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To be extra sure, verify that the host themselves see all of the paths as live by looking at the FlashArray GUI on the array you want to keep the pod on. Click on Health > Connections and then the host name:

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Confirm that the host has at least two connections to both CT0 and CT1 that are marked as green. If one or both controllers do not have green connections, verify zoning (for Fibre Channel) or ESXi host configuration (for iSCSI).

Once confirmed you can safely unstretch the pod.

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Moving a Pod to a different FlashArray

Let's take the case of a pod called testPod that is currently hosted on a FlashArray called flasharray-m50-1:

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This also has a protection group configured for periodic replication to a FlashArray called flasharray-m20-1:

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In SRM, on my site that has access to the flasharray-m50-1, the array manager has it configured as a local array and the flasharray-m20-1 configured as a peer:

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The opposing array manager is configured in the opposite way (flasharray-m20-1 as the local and flasharray-m50-1 as the peer):

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The replication pair (testPod to flasharray-m20-1) is enabled and has a datastore in use and protected by a SRM protection group:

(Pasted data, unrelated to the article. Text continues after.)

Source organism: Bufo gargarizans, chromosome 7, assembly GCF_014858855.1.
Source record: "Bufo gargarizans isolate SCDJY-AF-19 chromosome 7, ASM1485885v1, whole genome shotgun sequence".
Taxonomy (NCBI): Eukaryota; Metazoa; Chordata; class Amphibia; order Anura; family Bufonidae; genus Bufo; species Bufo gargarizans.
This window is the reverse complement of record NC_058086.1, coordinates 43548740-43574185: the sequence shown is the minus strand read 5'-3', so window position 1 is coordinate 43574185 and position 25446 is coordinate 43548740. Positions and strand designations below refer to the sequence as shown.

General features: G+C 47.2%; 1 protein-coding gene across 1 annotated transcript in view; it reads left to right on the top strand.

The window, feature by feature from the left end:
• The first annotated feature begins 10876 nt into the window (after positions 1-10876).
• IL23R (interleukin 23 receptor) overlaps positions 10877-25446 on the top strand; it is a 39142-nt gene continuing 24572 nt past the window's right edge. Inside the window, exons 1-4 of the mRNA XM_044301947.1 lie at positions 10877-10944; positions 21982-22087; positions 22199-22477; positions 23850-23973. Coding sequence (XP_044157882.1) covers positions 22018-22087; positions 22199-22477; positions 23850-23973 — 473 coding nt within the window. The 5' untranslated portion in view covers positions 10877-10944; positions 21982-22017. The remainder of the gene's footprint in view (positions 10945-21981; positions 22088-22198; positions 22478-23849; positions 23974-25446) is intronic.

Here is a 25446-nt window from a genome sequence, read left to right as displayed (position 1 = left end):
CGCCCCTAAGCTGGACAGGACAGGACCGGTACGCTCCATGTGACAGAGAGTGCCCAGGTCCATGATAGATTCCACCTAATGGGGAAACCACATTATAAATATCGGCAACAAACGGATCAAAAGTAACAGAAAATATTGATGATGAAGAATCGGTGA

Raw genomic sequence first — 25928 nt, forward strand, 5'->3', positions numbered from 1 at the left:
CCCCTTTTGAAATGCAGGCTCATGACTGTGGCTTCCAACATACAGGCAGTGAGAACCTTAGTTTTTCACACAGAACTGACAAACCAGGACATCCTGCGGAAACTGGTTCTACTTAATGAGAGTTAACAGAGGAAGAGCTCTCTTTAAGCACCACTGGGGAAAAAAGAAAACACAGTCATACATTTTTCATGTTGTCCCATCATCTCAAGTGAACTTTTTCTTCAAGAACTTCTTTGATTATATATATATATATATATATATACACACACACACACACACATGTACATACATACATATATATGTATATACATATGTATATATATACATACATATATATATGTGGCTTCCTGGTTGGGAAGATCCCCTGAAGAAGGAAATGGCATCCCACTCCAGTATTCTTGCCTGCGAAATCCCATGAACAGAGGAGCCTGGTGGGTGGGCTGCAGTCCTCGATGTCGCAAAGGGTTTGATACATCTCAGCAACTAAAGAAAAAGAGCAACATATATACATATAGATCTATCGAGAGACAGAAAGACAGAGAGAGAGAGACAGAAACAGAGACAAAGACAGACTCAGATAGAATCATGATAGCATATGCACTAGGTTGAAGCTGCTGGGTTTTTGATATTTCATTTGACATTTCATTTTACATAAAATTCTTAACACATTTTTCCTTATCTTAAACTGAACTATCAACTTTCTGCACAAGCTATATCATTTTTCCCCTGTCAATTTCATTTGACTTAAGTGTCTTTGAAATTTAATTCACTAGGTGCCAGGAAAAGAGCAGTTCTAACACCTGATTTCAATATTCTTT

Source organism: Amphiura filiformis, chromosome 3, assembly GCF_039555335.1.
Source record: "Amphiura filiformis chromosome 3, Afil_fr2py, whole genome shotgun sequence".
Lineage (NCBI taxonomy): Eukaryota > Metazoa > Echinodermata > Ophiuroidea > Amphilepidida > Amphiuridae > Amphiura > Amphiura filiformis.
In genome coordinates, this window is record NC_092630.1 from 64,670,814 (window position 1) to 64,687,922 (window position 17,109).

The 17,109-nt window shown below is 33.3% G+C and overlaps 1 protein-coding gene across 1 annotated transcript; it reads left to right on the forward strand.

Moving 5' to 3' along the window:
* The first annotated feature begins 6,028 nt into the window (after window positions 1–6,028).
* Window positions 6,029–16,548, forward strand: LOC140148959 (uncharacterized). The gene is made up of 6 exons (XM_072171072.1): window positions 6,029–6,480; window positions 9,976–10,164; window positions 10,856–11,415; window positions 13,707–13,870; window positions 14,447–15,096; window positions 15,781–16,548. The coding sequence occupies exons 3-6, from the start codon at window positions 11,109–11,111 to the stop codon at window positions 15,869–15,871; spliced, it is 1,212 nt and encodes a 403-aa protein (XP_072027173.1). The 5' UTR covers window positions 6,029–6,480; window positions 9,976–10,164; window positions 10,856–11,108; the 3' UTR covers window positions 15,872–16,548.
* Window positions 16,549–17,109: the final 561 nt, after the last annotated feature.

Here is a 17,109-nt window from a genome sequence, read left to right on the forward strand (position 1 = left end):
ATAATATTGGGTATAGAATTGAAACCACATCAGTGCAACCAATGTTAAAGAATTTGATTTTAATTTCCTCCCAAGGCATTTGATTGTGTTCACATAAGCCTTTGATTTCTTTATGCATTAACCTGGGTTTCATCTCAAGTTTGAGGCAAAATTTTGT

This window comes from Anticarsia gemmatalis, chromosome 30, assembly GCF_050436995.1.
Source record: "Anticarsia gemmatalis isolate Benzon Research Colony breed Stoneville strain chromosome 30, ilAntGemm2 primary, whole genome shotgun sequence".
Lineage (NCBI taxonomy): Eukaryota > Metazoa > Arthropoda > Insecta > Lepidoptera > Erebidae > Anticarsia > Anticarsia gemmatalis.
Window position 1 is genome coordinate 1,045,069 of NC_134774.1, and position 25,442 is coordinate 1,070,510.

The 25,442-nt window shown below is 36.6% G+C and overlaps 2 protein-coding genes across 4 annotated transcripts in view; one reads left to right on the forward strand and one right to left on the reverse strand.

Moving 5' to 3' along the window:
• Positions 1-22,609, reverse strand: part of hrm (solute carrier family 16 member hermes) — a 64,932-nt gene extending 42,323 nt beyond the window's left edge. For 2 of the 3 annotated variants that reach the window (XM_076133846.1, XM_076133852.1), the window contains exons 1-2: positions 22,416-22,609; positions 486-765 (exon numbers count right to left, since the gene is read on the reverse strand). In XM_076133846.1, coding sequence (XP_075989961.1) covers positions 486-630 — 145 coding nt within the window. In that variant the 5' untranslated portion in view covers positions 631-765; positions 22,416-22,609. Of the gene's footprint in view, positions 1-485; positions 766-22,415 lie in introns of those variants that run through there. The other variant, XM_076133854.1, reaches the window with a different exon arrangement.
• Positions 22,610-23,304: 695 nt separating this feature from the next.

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For whatever reason, I want to move the pod and its volume(s) from the FlashArray named flasharray-m50-1 to another FlashArray named flasharray-m50-2 while maintaining periodic replication to the array flasharray-m20-1.

The high level process that is recommended is shown below:

  1. Add flasharray-m50-2 to the local arrays on the source site array manager and also as a peer on the remote site array manager.
  2. Stretch the pod to flasharray-m50-2
  3. Connect the volume(s) to the appropriate host(s)/host group(s) on flasharray-m50-2
  4. Ensure the new paths appear in the relevant ESXi host(s)
  5. Disconnect the volume(s) on flasharray-m50-1 from the relevant host(s)/host group(s). The old paths will go dead, rescan the ESXi cluster(s) to clear them out.
  6. Unstretch the pod from flasharray-m50-1.

Optionally, if flasharray-m50-1 is no longer in use, you can disable any pair using it and then remove it from the source and target array managers. Let's walk through the process now.

First add the flasharray-m50-2 to the source site array manager as a local array address (now listed in addition to flasharray-m50-1):

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Now add it on the remote site array manager as a peer:

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Next login to flasharray-m50-1 and stretch the pod to flasharray-m50-2:

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Choose the array:

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Wait for it to finish syncing:

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...

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Next identify all of your volumes in the pod. Any volume that has a connection should be verified. I currently have one volume in this pod:

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Inside of vSphere, identify what datastore or RDM is using that volume, the vSphere Plugin is a simple way to verify (though manual methods can be used, or scripted methods work the best at scale):

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The plugin verifies that datastore podtest-01 is indeed the volume above in the pod. Click on the Configure tab then Connectivity and Multipathing. Choose a host and verify its pathing (currently will be only from one array):